Entering my father’s house, I shed my coat, my scarf, my gloves, and step out of my boots. Then I turn the corner and see a chickadee through the window, cracking through sunflower seeds in zero degree weather. The chickadee is a familiar sight to me—but it remains a marvel. How can something so small survive out there?
For many of us, winter after the holiday season becomes something to get through. As the lights and decorations come down, the early arriving night presents us with long hours of lonely darkness. Snow and ice (and expectations of snow or ice) make commutes longer and more anxious. Lingering cold exhorts us to stay indoors with windows shut and barely holding drafts at bay.
Though perhaps not as pleasant as the spirituality of feasting that fills early winter, there is spirituality to this seasonal endurance. Even buffered as we are from winter’s power, winter—as beautiful as it can be—still visually remains a season of scarcity, barrenness, and mortality. It is a reminder that hard times simply arrive from outside our control, and they remain longer than we would prefer. Late winter is a lot like grief.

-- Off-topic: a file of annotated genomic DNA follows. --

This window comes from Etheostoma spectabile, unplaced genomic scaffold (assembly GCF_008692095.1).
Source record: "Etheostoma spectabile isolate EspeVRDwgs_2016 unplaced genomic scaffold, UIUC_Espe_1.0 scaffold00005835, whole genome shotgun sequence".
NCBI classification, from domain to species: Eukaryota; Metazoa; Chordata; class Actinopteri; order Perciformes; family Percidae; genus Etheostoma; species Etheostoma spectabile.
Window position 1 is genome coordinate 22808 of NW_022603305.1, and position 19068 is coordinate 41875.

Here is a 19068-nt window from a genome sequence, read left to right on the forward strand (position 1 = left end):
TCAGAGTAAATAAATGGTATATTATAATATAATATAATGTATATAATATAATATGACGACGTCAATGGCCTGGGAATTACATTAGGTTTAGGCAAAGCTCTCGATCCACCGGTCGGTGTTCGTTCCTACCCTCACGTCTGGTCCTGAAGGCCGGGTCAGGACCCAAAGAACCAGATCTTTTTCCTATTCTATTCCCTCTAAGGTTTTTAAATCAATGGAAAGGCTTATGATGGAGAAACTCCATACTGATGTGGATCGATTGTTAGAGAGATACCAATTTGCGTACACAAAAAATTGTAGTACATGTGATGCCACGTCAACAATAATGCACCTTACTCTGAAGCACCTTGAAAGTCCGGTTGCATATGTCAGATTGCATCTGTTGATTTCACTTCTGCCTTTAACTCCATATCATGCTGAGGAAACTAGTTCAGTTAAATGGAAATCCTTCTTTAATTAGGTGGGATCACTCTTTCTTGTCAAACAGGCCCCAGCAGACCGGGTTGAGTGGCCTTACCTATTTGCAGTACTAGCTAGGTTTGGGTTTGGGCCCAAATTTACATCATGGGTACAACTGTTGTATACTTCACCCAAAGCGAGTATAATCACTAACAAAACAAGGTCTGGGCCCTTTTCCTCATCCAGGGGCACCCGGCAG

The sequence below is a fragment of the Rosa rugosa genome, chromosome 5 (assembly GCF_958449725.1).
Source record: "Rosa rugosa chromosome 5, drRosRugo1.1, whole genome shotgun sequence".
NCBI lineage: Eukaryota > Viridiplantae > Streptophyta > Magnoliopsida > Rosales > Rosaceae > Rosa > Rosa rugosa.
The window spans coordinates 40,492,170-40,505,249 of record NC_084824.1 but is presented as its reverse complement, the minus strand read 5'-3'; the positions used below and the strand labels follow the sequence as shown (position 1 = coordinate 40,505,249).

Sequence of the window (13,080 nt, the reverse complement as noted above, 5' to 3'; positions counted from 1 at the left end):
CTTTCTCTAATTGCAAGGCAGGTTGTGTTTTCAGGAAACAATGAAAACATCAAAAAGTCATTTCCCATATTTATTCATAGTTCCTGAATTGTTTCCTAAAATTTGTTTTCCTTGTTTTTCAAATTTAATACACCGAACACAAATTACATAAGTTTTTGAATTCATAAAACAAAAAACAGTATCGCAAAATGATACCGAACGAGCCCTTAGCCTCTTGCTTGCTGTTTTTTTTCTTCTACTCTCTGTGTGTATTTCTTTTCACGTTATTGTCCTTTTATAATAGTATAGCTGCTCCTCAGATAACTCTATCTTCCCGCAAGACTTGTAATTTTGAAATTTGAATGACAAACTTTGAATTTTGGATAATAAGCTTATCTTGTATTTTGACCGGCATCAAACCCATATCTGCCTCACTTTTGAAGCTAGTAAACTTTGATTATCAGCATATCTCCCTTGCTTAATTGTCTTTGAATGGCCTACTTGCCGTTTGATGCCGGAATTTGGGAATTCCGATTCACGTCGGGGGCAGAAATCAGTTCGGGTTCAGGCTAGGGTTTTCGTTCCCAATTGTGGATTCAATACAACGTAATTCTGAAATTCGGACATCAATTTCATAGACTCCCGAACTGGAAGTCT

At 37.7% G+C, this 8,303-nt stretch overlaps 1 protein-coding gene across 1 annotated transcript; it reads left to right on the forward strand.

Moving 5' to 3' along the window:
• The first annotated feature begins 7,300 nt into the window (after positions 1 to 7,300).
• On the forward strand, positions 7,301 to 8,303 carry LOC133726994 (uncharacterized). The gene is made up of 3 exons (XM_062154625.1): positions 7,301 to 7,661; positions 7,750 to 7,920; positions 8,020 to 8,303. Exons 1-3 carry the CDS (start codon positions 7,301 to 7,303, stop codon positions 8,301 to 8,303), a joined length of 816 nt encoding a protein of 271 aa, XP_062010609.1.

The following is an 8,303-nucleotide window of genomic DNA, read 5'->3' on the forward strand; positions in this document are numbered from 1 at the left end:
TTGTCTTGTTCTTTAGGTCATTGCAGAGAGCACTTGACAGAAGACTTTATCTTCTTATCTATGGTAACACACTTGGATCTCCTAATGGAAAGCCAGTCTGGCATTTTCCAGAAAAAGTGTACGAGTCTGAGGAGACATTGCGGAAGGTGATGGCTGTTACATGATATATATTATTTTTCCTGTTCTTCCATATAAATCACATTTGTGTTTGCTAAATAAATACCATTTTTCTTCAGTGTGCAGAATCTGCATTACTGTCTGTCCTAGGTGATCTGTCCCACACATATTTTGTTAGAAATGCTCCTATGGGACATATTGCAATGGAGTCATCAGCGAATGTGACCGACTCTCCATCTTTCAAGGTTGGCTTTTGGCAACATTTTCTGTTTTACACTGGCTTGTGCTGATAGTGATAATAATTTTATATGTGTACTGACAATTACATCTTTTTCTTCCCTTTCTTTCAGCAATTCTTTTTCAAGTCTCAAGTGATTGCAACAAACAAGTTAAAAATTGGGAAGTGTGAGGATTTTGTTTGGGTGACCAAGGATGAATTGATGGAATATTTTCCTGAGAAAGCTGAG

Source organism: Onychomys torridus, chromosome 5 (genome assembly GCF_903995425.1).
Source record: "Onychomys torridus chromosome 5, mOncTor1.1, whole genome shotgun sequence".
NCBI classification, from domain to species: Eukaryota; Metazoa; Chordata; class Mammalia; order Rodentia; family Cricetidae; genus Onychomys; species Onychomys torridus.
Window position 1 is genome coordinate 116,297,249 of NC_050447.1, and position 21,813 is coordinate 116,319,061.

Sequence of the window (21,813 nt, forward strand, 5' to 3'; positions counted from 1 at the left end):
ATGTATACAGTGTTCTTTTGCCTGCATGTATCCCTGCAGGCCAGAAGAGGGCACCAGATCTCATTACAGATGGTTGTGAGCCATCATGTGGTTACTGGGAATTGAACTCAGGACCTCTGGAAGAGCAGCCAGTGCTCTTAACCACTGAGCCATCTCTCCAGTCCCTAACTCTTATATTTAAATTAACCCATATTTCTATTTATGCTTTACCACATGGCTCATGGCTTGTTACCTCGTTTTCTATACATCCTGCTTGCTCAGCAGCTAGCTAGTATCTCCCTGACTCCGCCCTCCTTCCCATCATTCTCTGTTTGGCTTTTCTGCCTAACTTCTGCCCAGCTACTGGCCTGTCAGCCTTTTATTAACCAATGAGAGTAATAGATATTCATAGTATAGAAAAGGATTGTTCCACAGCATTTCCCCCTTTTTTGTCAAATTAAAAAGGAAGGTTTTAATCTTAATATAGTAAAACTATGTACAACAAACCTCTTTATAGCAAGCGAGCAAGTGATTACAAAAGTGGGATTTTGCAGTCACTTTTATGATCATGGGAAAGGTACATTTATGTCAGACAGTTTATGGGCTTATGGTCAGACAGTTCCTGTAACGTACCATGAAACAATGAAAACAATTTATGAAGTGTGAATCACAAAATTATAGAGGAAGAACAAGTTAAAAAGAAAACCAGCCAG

We dwell in it, and find ourselves cooped up with our belongings, our thoughts, and with each other. And so, late-winter becomes a time of cleaning out the house, having poignant conversations and introspection. Like grief.
It becomes an exercise in taking stock and evaluating priorities. Like grief.
It becomes a time of noticing and appreciation. Like grief.
So that I can be stopped short when I see again that, in the leafless, flowerless lilacs, the chickadees are thriving in the short hours of winter sun. They sing that spring will come again, like tiny, bold prophets. Like hope.
-Rev. Jeff Challberg, Director of Spiritual Health, Aurora on France
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Aurora Senior Living is managed by Ebenezer, Minnesota’s largest senior living operator. Ebenezer is the senior housing division of Fairview Health Services and has 100 years of experience serving older adults.
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